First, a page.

New Research Shows how China can Adopt low-Carbon Growth

Results released today from a detailed economic study show that China may cut carbon emissions deeply and minimise the adverse effects on its economy over the next 40 years. The report, Going Clean: the economics of China’s low-carbon development, by the Chinese Economists 50 Forum and Stockholm Environment Institute, says that emission reductions up to 2050 can be made for example through:

– Energy efficiency gains through improved building design, standards for electrical appliances and the use of less energy-intensive materials

– A massive shift towards the use of renewable energy such as wind power and solar energy, municipal solid waste and biomass, and small hydropower

– Electric vehicles for road transport

– Using Carbon Capture and Storage technology in new coal-fired power plants

– A better international cooperation mechanism that can channel more finance and technologies from developed countries

The report by Chinese, Swedish, German, British and American experts says that these changes would also present opportunities for China to improve its energy security and move its economy higher up the international value chain.

"A low-carbon China is a country with a larger service sector, more advanced labour skills and less environmental degradation," said Dr FAN Gang, Director of the National Economic Research Institute in China, who led the research in China. "Such a transition would also be an essential part of China’s development."

China is currently one of the 10 most carbon-intensive economies in the world, meaning that it has a high carbon footprint in relation to the level of economic activity. "Avoiding dangerous climate change requires the world to act together to cut global emissions. Developed countries are largely responsible for the past build up in global green house gas emissions but future responsibility is shared by developed and developing countries alike," said Lord Nicholas Stern, report author and Professor at the London School of Economics. "This important report demonstrates that China can take strong and decisive action to reduce its carbon emissions, whilst continuing its economic growth and delivering a prosperous and a harmonious society for its people."

"China will be one of the countries most adversely affected by dangerous climate change. Avoiding dangerous climate change is in the best interest of China," said Professor Ottmar Edenhofer, report author, deputy director and chief economist of the Potsdam Institute of Climate Impact Research. "The study demonstrates that China can combine a high economic growth path with ambitious emission reductions. This is the reason why China has the potential to become a role model for other economies in transition."

Going Clean recommends a phase-out of fossil fuel subsidies and for carbon to be priced more highly, either through a carbon tax or a global cap-and-trade system. "With today’s low prices, the incentives for a low-carbon transition are not strong enough. But this can change," said Dr Fan Gang. The report shows that it is technologically feasible for China to reach a 2 degrees pathway and estimates that the savings from lower energy use and other efficiencies will partly offset the costs of transformation. "High-income countries account for a vast majority of global emissions to date and need to shoulder this responsibility through financial support to developing countries," said Professor Johan Rockstrom, Executive Director of the Stockholm Environment Institute. "To make this a reality, Going Clean proposes a new international finance mechanism – the Inter-country Joint Mitigation Plan – as a broader and more efficient way of financing technology transfers."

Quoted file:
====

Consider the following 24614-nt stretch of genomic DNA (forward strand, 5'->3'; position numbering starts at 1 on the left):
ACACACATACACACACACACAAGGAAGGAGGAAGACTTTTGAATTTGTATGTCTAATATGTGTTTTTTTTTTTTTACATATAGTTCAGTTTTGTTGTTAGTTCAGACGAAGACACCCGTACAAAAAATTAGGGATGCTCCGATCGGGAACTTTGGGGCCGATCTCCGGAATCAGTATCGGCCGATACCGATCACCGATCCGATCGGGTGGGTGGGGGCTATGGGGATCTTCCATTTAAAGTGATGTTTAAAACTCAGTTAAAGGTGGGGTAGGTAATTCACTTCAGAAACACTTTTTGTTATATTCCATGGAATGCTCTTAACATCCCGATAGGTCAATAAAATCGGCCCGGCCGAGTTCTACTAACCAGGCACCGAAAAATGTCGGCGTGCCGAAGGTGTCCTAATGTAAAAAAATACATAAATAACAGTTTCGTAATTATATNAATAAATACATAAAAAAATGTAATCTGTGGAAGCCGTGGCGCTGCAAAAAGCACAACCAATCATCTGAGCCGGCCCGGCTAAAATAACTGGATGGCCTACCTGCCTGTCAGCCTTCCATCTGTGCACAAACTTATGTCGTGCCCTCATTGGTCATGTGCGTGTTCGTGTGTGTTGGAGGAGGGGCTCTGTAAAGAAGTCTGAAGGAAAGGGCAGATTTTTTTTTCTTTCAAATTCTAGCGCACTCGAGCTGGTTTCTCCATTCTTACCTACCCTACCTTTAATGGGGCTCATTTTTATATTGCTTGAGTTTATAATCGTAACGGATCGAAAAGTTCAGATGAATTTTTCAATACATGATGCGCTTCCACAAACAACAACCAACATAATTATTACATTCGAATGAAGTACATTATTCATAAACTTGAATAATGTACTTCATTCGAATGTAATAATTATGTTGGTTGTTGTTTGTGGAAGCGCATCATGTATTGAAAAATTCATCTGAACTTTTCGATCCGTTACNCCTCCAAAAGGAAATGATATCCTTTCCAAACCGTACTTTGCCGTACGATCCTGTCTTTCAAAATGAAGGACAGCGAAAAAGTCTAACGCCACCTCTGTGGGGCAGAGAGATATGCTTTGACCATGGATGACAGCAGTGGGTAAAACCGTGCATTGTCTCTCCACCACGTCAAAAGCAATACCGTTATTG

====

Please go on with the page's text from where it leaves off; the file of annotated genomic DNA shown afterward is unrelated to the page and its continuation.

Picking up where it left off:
"Consumption and production patterns also need to be steered in a more resource- sustainable direction," said Klas Eklund, report author and Senior Economist at the Nordic bank SEB. "As the world’s most populous country and the largest emitter of greenhouse gases, China’s role is critical in combating global climate change. Thus, effective economic tools to curb emissions are necessary."

The shift to a low-carbon economy will hit coal-fired power and some heavy industries, but will also create new ‘green jobs’. In the first half of 2009, China built more wind turbines than the US. Low-carbon transport is growing – there are currently over 50 million electric bikes and motorcycles in the country, and China is now leading the mass production of electric hybrid cars.

"Even in these difficult economic times, climate change action may present more opportunities than costs," said Professor Johan Rockstrom. "Such a transformation, for China and the rest of the world, will not be easy. But it is possible, necessary and worthwhile to pursue."

The Chinese 50 Economists Forum is a Beijing-based grouping of Chinese economists for collaborative research and public discussion of China’s economy. The Stockholm Environment Institute is an independent, non-profit research organization bridging science and policy for sustainable development.

– Going Clean – The Economics of China’s Low-Carbon Development will be launched in Beijing on 8 December 2009, 12:00 at the Raffles Beijing Hotel.

– The report can be downloaded from